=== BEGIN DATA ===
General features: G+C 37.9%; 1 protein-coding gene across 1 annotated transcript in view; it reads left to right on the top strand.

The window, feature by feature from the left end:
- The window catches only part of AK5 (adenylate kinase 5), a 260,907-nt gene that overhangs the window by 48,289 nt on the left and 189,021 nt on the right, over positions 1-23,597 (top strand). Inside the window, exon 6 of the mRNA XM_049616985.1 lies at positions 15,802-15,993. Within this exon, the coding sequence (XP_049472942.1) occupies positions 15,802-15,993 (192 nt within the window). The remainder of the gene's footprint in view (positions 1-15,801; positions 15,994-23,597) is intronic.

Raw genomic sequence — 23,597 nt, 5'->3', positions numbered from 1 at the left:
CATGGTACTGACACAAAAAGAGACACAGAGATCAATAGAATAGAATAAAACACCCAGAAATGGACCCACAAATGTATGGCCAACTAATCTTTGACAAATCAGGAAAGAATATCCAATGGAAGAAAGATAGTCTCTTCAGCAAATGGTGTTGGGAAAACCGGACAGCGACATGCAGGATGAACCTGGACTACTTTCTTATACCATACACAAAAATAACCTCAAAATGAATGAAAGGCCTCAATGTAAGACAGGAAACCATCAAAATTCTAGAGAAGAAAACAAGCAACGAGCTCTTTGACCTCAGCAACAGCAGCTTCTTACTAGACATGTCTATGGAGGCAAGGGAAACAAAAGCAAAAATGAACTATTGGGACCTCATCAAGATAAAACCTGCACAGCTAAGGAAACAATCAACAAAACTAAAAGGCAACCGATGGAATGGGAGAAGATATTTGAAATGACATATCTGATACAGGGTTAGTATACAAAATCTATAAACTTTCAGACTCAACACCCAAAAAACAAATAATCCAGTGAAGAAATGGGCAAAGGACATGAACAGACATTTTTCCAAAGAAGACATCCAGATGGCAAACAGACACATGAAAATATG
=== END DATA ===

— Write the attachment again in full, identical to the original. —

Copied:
General features: G+C 37.9%; 1 protein-coding gene across 1 annotated transcript in view; it reads left to right on the top strand.

The window, feature by feature from the left end:
- The window catches only part of AK5 (adenylate kinase 5), a 260,907-nt gene that overhangs the window by 48,289 nt on the left and 189,021 nt on the right, over positions 1-23,597 (top strand). Inside the window, exon 6 of the mRNA XM_049616985.1 lies at positions 15,802-15,993. Within this exon, the coding sequence (XP_049472942.1) occupies positions 15,802-15,993 (192 nt within the window). The remainder of the gene's footprint in view (positions 1-15,801; positions 15,994-23,597) is intronic.

Raw genomic sequence — 23,597 nt, 5'->3', positions numbered from 1 at the left:
CATGGTACTGACACAAAAAGAGACACAGAGATCAATAGAATAGAATAAAACACCCAGAAATGGACCCACAAATGTATGGCCAACTAATCTTTGACAAATCAGGAAAGAATATCCAATGGAAGAAAGATAGTCTCTTCAGCAAATGGTGTTGGGAAAACCGGACAGCGACATGCAGGATGAACCTGGACTACTTTCTTATACCATACACAAAAATAACCTCAAAATGAATGAAAGGCCTCAATGTAAGACAGGAAACCATCAAAATTCTAGAGAAGAAAACAAGCAACGAGCTCTTTGACCTCAGCAACAGCAGCTTCTTACTAGACATGTCTATGGAGGCAAGGGAAACAAAAGCAAAAATGAACTATTGGGACCTCATCAAGATAAAACCTGCACAGCTAAGGAAACAATCAACAAAACTAAAAGGCAACCGATGGAATGGGAGAAGATATTTGAAATGACATATCTGATACAGGGTTAGTATACAAAATCTATAAACTTTCAGACTCAACACCCAAAAAACAAATAATCCAGTGAAGAAATGGGCAAAGGACATGAACAGACATTTTTCCAAAGAAGACATCCAGATGGCAAACAGACACATGAAAATATG